• Watching the film earlier this week, a whole year after I’d last watched it, the violence still felt stomach churning, and I still came away impressed by the unexpected moments of humor that Behl had managed to sneak into this intense drama. Titli is relentlessly grim and yet unmistakably powerful and moving. It may not be everyone’s cup of tea – it’s especially not for the squeamish – but it’s an unflinching study of family in the way that the movies rarely provide.

  • Shubhra Gupta
    Shubhra Gupta
    Indian Express


    You end up feeling for Titli. You want him to break free, and fly away. He shines, and despite its darkness, so does the film. It is harrowing but imperative viewing.

  • Raja Sen
    Raja Sen


    The actors work the scene sincerely but it could have been so much more.

    Instead, Behl chooses not to look away when a character throws up in a sickeningly long scene, so long it feels gratuitous.

    Because there’s a difference between showing the retching and the wretched.

  • Rohit Vats
    Rohit Vats
    Hindustan Times


    Kanu Behl’s Titli is the most impressive film of this year so far. Its tryst with reality will keep you hooked till the end, to say the least. Titli is the latest gem from evolving Indian cinema. Don’t even think of missing it.

  • Suparna Sharma
    Suparna Sharma
    Deccan Chronicle


    Based on a brilliantly layered script and screenplay by Behl and Sharat Katariya, Titli’s plot is linear, but it’s made up of merging, giddy spirals of deceit, lies and crime, all of which are devoted to winding down many lives.

  • Mehul S Thakkar
    Mehul S Thakkar
    Deccan Chronicle


    Kanu’s first attempt as a director doesn’t disappoint, only if the slow moving film could have picked up pace towards its crucial end.

  • In a film in which nobody smiles, Raghuvanshi’s character embodies the sole ray of hope and the debutante makes no false moves.

    The same is true of the film as a whole. Titli is an unflinching, insightful chronicle of our times. Do not miss it.

  • Renuka Vyavahare
    Renuka Vyavahare
    Times Of India


    Titli is not for the faint-hearted as it not only introduces you but makes you feel a part of the family that gives you the creeps.

  • Perhaps it is time Bollywood discards the candy floss version of the great Indian family and adopts this more real, searing version.

  • Bryan Durham
    Bryan Durham
    DNA India


    Not an easy film to watch, Titli sheds light on a microcosm within a microcosm, where frustration and sheer helplessness dictate actions and reactions. In the end, it all comes down to choosing between a known devil and an unknown devil.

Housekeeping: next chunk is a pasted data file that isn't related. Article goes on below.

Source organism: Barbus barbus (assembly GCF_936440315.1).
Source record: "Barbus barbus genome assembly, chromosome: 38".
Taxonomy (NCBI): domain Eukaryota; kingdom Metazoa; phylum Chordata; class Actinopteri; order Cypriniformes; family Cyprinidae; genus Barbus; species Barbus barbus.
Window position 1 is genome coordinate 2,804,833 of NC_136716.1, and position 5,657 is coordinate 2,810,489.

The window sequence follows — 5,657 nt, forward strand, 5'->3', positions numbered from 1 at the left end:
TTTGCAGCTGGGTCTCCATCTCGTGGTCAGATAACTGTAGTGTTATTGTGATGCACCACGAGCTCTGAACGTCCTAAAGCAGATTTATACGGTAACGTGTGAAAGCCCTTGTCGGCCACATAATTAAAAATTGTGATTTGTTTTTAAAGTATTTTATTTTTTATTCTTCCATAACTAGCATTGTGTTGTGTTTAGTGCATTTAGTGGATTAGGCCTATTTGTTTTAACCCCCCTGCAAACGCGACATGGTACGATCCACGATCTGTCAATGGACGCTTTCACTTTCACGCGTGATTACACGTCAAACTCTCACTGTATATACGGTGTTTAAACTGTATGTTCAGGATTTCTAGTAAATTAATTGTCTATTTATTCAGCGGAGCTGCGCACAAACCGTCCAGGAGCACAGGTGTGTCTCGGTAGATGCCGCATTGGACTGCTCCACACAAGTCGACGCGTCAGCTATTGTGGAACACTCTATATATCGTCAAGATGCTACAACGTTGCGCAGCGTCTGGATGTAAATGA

• Suhani Singh
    Suhani Singh
    India Today


    Titli works because it is not just a poignant character study of an angry young man but also an incisive and intense family drama.

  • Rachit Gupta
    Rachit Gupta


    As for Titli the film, the future in a mainstream movie environment looks bleak. If you seek entertainment and/or stories with redemption look elsewhere. But if cynicism and hopelessness excite you, this is the movie for you.

  • TITLI is dark, grim and disturbingly scary. The best part is that director Kanu Behl stays true to the genre, never once veering away from the intended impact he wanted to have on the audience.

  • Suprateek Chatterjee
    Suprateek Chatterjee


    Titli ties everything up with a somewhat contrived, fairy-tale-ish ending, but at least the packaging is satisfyingly gritty. In other words, it’s like a plate of chicken curry in which the gravy is delicious, but the pieces don’t have as much meat as they should.

  • A great story (Sharad Katariya, Kanu Behl), good editing (Namrata Rao) and uncompromising execution makes this a film not to be missed.

  • Subhash K Jha
    Subhash K Jha


    A word about the absolutely technique-less technique applied to the film. No fancy framing of the shots, none of characters caught in the ‘right’ light….It all unfolds as though Siddharth Dhawan’s camera doesn’t exist and Namrata Rao’s editing was done so quietly the characters didn’t even know portions of their lives had gone missing .

    An absolutely unforgettable film.

  • Gayatri Gauri
    Gayatri Gauri


    Whether Titli, the reluctant brother, transforms into a butterfly and flies away or not, there is certainly no escaping from Behl’s non-apologetic, brutal and bloody tale.